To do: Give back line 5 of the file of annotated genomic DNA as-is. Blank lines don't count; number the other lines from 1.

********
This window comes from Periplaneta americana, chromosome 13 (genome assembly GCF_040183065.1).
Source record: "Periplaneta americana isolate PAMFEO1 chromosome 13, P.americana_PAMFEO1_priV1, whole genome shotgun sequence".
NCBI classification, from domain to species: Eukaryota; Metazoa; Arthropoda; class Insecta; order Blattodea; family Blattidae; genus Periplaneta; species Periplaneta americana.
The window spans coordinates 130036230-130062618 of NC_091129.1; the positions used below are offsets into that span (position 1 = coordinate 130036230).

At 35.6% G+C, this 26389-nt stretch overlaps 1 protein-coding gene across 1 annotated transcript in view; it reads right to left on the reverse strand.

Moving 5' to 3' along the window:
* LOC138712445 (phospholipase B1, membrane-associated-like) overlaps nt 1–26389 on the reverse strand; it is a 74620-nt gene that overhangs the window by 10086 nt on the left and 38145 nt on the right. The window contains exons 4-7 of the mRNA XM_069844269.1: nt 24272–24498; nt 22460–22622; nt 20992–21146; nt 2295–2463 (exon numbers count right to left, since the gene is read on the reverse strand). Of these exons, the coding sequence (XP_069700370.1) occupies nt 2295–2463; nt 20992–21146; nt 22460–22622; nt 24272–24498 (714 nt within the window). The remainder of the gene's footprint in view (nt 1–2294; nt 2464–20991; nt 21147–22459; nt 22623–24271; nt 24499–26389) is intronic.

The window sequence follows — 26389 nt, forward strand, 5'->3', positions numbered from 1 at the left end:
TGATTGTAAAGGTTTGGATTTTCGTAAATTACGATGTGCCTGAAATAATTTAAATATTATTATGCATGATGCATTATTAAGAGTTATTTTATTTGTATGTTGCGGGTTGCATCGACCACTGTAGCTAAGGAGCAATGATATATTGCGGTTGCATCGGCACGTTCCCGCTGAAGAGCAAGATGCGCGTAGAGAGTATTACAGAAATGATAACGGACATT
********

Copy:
At 35.6% G+C, this 26389-nt stretch overlaps 1 protein-coding gene across 1 annotated transcript in view; it reads right to left on the reverse strand.